Jones is a traditional pocket passer, which the franchise seems to prefer after 20 years with Tom Brady behind center. Plus, New England saves $1.9 million by going with Jones now and releasing Newton.
New Orleans Saints
Tuesday’s roster cutdown only magnified New Orleans’ issues at corner.
The team retained just three CBs. Granted, C.J. Gardner-Johnson is a safety only in title. The third-year defensive back is most often found covering the slot.
The Saints didn’t have the financial flexibility this offseason to keep Janoris Jenkins. Patrick Robinson surprised many when he decided to retire in the middle of training camp.
Aside from Marshon Lattimore, the only Saints officially listed as corners are Ken Crawley and third-round rookie Paulson Adebo. Lattimore is a standout cover corner, but he still has pending legal issues.
Somewhere, somehow New Orleans must acquire depth at the premium position. General manager Mickey Loomis should be looking everywhere to build out his secondary, whether through the waiver wire, a trade or free-agent signing.
New York Giants
The New York Giants had to upgrade their pass rush this offseason, but they didn't do so as effectively as possible.
Second-round rookie Azeez Ojulari should give New York a speedy edge-rusher with massive potential. Lorenzo Carter is also returning from a ruptured Achilles tendon, and the Giants should expect more from 2019-third rounder Oshane Ximines, too.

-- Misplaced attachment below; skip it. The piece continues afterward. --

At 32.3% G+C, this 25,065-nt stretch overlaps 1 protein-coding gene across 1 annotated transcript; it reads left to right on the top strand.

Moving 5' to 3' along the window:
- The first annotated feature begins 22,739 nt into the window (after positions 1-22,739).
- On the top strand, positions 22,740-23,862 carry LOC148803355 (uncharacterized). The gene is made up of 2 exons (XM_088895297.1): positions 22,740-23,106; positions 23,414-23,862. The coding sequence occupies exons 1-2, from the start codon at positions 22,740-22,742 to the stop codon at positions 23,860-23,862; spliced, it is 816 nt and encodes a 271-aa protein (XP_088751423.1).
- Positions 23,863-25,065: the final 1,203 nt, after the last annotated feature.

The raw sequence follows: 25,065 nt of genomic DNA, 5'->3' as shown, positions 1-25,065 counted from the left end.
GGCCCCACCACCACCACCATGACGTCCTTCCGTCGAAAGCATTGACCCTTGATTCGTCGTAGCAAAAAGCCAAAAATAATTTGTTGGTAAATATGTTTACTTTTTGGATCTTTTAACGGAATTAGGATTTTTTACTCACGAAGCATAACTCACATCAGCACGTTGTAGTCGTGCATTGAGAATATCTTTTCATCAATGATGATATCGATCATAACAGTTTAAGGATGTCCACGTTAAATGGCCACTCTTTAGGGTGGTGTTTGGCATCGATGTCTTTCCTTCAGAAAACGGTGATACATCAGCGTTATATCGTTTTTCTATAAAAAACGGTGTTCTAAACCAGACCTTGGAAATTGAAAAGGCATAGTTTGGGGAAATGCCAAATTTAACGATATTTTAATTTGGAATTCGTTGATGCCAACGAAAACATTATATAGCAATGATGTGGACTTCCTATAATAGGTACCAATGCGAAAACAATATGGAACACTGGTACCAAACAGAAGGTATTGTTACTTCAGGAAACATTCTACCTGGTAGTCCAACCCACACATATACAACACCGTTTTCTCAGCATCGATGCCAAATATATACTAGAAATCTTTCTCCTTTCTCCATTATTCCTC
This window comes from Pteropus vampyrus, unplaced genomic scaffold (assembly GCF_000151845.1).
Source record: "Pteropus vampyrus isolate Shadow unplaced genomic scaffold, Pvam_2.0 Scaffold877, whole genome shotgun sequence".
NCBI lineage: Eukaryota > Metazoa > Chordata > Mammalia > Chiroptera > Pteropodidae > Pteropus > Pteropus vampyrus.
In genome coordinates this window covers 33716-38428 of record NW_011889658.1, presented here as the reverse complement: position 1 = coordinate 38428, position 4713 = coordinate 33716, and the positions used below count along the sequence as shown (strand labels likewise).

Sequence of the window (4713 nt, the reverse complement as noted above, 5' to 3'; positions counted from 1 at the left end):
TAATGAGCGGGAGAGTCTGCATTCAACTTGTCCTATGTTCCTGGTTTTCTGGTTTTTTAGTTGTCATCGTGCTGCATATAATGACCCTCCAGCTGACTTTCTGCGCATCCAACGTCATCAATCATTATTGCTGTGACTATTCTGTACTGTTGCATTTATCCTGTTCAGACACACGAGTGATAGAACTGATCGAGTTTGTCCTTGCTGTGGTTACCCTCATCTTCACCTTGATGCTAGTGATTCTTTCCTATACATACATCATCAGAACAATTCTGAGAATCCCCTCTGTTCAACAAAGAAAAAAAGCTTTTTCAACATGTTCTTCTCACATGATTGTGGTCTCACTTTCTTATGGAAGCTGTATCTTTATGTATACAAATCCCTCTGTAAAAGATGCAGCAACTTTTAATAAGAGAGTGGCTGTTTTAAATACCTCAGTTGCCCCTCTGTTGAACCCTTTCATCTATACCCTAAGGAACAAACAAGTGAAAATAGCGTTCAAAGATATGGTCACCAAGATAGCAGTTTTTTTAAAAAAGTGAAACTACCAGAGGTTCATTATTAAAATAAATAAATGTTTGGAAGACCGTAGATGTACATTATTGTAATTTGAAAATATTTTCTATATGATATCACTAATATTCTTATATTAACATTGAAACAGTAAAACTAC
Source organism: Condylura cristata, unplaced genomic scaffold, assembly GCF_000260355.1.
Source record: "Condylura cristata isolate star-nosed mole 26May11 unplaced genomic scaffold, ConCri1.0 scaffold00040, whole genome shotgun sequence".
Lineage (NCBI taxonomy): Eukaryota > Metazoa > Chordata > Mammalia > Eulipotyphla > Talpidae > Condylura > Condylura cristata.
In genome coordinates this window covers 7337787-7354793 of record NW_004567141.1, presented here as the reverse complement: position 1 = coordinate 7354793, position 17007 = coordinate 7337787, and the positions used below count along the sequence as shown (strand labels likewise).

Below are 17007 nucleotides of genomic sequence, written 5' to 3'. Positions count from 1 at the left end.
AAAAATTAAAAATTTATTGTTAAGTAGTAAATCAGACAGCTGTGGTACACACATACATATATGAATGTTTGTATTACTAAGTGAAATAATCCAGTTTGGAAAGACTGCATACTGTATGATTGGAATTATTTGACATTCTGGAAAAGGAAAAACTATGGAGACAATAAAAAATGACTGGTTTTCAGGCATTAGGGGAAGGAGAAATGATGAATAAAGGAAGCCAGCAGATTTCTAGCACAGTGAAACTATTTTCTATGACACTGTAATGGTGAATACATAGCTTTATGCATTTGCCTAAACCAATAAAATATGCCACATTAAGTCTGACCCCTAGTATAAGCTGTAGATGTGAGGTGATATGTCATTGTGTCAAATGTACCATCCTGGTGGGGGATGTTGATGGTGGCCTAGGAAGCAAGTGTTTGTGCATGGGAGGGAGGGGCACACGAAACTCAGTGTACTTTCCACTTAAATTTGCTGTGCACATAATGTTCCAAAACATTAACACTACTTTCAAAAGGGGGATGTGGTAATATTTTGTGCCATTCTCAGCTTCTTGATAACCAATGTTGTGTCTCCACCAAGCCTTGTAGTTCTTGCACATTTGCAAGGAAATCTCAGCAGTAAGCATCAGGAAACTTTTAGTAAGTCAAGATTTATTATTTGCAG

General manager Dave Gettleman also attempted to bolster the Giants' pass rush in free agency by signing Ifeadi Odenigbo to a one-year, $2.5 million deal.
The 27-year-old managed 10.5 combined sacks over the last two seasons, but he never appeared to be a fit in the Giants' defensive scheme. He's better off working from a three-point stance and reducing inside to maximize his pass-rushing potential.
Instead of finding ways to utilize Odenigbo, the Giants released him with their pass rush still in question.
New York Jets
After the New York Jets traded Chris Herndon to the Minnesota Vikings and released Ryan Griffin, Kenny Yeboah and Dan Brown, one has to wonder who they'll even start at tight end.
Tyler Kroft and Trevon Wesco are the two men left standing after Tuesday's moves. The Jets' relative lack of talent at the position will hamper their offensive scheme.